This set from Florian Uhlig on fifteen full price CDs is clearly aimed at a different market place. To date only Volume 8 has been reviewed here where the reviewer concluded that “… overall then, a useful recording rather than a first choice, though it is only “Carnaval” which slightly lets the recording down. This will be a most valuable set when completed, but as with all ‘complete sets’, not everything hits the heights of perfection”. He added that “It is a shame therefore that this disc does not quite [attain] the high standards of some of the London-based German pianist, Florian Uhlig’s earlier discs in the series”. Whilst not having heard them, they do seem, in common with Uhlig’s other piano recordings, to have garnered a very positive response. Incidentally, the reviewer was also complimentary concerning Demus in Carnaval, Op. 9: “[he] takes some beating. It is nearly four and a half minutes shorter than Uhlig’s, with the result being one of exhilaration and brilliance”. Despite a lack of annotation, this set is indispensable, costing less than one full price CD. In a recent review of a later Schumann disc by Demus MDG, we read: “he had already recorded the complete solo piano music on LP in the 1970s, which Nuova Era later released on CD (NE 7353), a set that I am happy to own and which is under-appreciated. The recordings are now available in a bargain price thirteen-disc Documents box (231752), which I have, and what a bargain it is”.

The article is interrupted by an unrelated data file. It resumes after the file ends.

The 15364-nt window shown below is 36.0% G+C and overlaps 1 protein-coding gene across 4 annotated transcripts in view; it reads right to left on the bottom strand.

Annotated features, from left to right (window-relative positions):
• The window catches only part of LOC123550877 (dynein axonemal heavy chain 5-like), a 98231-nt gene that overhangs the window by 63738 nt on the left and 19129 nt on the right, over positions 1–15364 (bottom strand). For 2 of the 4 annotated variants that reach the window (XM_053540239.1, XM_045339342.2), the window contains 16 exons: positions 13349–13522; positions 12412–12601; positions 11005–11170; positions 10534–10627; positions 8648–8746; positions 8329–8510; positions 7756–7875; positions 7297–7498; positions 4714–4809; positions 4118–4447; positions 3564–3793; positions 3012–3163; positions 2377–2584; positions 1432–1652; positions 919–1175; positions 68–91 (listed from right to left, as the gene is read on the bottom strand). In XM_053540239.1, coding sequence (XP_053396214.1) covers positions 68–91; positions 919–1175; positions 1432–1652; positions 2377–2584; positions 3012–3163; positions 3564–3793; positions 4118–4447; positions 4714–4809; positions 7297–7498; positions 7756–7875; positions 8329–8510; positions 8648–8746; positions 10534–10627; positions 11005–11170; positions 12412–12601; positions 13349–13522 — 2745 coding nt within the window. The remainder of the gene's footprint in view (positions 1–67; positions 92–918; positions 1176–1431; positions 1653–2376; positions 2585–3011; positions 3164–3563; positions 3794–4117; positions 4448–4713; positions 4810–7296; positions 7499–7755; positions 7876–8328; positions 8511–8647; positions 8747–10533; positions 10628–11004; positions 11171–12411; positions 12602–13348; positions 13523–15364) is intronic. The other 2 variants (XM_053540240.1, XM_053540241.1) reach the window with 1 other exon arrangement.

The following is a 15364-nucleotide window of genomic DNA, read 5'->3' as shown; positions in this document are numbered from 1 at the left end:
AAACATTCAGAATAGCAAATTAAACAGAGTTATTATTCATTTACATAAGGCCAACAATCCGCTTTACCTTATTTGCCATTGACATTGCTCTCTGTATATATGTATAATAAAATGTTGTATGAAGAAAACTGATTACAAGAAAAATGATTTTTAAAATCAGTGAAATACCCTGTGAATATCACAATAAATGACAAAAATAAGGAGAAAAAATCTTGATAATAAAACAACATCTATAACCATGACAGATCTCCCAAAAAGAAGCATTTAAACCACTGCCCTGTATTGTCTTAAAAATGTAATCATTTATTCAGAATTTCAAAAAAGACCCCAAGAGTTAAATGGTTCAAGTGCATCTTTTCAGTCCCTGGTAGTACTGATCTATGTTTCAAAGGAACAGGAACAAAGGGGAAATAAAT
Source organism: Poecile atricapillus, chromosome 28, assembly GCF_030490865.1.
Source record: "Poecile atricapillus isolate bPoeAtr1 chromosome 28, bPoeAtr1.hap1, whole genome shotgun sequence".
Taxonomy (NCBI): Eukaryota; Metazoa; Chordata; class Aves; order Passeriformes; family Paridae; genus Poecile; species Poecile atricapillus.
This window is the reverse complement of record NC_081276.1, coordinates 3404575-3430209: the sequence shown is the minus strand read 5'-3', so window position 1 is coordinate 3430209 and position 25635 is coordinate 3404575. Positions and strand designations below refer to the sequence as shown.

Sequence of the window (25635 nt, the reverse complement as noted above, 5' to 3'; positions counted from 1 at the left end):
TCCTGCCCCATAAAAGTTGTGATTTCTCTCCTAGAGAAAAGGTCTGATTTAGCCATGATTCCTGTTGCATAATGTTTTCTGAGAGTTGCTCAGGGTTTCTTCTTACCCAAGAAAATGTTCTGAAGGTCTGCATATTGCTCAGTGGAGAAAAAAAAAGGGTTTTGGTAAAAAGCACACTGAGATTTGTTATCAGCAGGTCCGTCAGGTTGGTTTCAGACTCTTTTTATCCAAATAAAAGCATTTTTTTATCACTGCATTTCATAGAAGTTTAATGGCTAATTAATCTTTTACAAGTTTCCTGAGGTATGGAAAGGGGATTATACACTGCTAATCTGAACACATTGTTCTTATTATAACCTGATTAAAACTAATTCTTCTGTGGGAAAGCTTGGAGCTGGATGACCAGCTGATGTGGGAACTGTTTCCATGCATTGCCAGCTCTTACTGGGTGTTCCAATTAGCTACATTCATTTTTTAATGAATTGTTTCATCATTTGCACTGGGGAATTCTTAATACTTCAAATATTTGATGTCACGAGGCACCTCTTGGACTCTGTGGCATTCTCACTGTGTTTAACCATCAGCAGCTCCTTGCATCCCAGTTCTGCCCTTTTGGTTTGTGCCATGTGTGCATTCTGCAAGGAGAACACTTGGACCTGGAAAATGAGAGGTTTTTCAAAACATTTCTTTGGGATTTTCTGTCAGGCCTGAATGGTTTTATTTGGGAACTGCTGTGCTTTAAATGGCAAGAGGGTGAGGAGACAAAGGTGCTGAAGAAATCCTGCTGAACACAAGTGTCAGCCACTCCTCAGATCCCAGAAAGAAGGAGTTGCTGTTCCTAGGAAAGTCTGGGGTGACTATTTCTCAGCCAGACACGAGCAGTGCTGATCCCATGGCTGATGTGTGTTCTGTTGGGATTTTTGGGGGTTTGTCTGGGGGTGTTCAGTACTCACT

This set is my first experience of hearing Florian Uhlig and I’m very taken with his playing but above all by the quality of the music. Whilst, I know some of the most popular works, most of these pieces are new to me. In simple terms this is a great album to dip into or as late night listening. Both the short Polonaise from “Papillons” and “Albumblätter” are lovely, the latter slightly Schubertian. The Marches Op. 76 are a revelation and aren’t quite one might expect. Schumann composed them in 1849 as a reaction to the famous “Year of Revolution” 1848. He said to his publisher Whistling that they weren’t marches for princes but rather for republicans. They communicate as if composed in the white heat of passion in this recording. Uhlig is completely in the idiom, which after 13 albums might be expected. He avoids playing as a scholarly exercise and seems right inside Schumann having studied the scores to a great extent. For these Four Marches, I made two comparisons. Demus is forceful on a Bösendorfer, I assume as there are no notes and despite certain criticisms I’ve read, the sound is good. His performance, as ever with this musician, is authoritative. His bargain set is surely mandatory for all piano lovers. Dana Ciocarlie is also excellent without such forceful piano sound and hers is a recent recording. It’s a remarkable bargain and a tremendous feat to play all Schumann’s oeuvre live; another set that requires serious consideration. On balance, I marginally prefer Uhlig but one of his CDs costs more than Demus’s 13 and half of Ciocarlie’s complete cycle. Price is one factor that needs to be taken into the reckoning. In this I am surely not alone amongst collectors.